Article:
57 Granovetter, ‘Threshold Models’.
58 Olson, Mancur, The Logic of Collective Action, Cambridge, MA, Harvard University Press, 1965.
59 Gerald Marwell and Pamela Oliver, The Critical Mass in Collective Action: A Micro-Social Theory, New York, Cambridge University Press, 1993; Oliver, Pamela and Marwell, Gerald, ‘A Theory of Critical Mass. I. Interdependence, Group Heterogeneity, and the Production of Collective Action’, American Journal of Sociology, 91: 3 (1988), pp. 522–56.
60 Schelling, Micromotives and Macrobehavior.
61 Mintrom, Michael, ‘Policy Entrepreneurs and the Diffusion of Innovation’, American Journal of Political Science, 41: 3 (1997), pp. 738–70; Gregory Wawro, Legislative Entrepreneurship in the U.S. House of Representatives, Ann Arbor, University of Michigan Press, 2000.
62 Kanter, ‘Some Effects of Proportions’, p. 966.
64 Ibid., p. 987.
65 Kanter, Men and Women, p. 238.
66 Dahlerup, ‘From a Small to a Large Minority’, pp. 276–8.
67 Ibid., p. 296.
68 Ibid., emphasis in original.
69 Celis, ‘Substantive Representation’; Tamerius, ‘Sex, Gender, and Leadership’.
70 Childs and Withey, ‘Substantive Representation’; see also Chaney, ‘Critical Mass’; Reingold, Representing Women.
71 See Yoder, ‘Rethinking Tokenism’.
72 Reingold, Representing Women; Thomas, How Women Legislate.
73 Crowley, ‘When Tokens Matter’.
74 See Childs and Withey, ‘Substantive Representation’.
76 Maud Eduards, ‘Sweden’, in Joni Lovenduski and Jill Hills (eds), The Politics of the Second Electorate: Women and Public Participation, Boston, Routledge & Kegan Paul, 1981, pp. 208–27.
77 Gunnel Karlsson, Från broderskap till systerskap: Det socialdemokratiska kvinnförbundets kamp för inflytande och makt i SAP, Lund, Arkiv förlag, 1996; Gunnel Karlsson, ‘Social Democratic Women's Coup in the Swedish Parliament’, in Drude von der Fehr, Bente Rosenbeck and Anna G. Jonasdottir (eds), Is There a Nordic Feminism? Nordic Feminist Thought on Culture and Society, London, UCL Press, 1998, pp. 44–68.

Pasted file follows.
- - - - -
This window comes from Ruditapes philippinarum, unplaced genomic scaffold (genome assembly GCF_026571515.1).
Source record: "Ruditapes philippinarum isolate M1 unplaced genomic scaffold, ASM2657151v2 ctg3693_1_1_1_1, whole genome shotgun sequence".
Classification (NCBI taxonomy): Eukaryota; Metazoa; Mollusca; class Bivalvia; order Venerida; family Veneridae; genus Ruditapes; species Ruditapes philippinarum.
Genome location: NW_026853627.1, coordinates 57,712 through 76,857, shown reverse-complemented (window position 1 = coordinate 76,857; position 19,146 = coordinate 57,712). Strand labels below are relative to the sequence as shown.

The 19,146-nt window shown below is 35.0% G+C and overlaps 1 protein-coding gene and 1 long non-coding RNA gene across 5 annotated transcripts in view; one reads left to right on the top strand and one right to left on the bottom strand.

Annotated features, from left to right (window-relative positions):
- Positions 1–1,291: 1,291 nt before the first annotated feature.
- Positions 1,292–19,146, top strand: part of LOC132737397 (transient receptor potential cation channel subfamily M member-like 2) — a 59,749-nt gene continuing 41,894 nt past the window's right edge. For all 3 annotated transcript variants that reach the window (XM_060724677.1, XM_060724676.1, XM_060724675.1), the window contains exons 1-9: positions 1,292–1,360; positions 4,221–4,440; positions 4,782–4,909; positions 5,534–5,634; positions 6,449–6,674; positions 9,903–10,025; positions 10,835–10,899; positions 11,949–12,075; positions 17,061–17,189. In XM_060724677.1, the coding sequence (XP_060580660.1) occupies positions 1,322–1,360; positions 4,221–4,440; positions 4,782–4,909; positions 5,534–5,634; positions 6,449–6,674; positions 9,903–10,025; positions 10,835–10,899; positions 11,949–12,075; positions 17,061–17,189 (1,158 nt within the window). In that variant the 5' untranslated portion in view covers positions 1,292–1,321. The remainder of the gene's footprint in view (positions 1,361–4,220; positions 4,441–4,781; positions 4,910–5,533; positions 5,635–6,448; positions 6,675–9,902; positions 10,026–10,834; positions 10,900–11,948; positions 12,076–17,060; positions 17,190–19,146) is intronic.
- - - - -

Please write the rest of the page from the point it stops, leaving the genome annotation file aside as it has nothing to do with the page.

79 http://www.ipu.org/wmn-e/classif.htm, accessed 31 July 2008.
80 http://menendez.senate.gov/issues/, accessed 31 July 2008.
81 Dahlerup, Drude, ‘The Story of the Theory of Critical Mass’, Politics & Gender, 2: 4 (2006), pp. 511–22; Mona Lena Krook, Quotas for Women in Politics: Gender and Candidate Selection Reform Worldwide, New York, Oxford University Press, 2009.
1 This paper is fully co-authored and was conceived and initially written while Mona Lena Krook was an Economic and Social Research Council Postdoctoral Fellow at the University of Bristol, 2004–5. Earlier versions were presented at the Annual Meeting of the American Political Science Association, Washington, 1–4 September 2005; the Political Studies Association Annual Conference, University of Reading, Reading, 3–6 April 2006; and the Midwest Political Science Association National Conference, Chicago, 20–23 April 2006. We would like to thank Karen Beckwith, Drude Dahlerup, Judith Squires, Cindy Simon Rosenthal, Brian Crisp and the editors and anonymous reviewers at Government and Opposition for their helpful comments.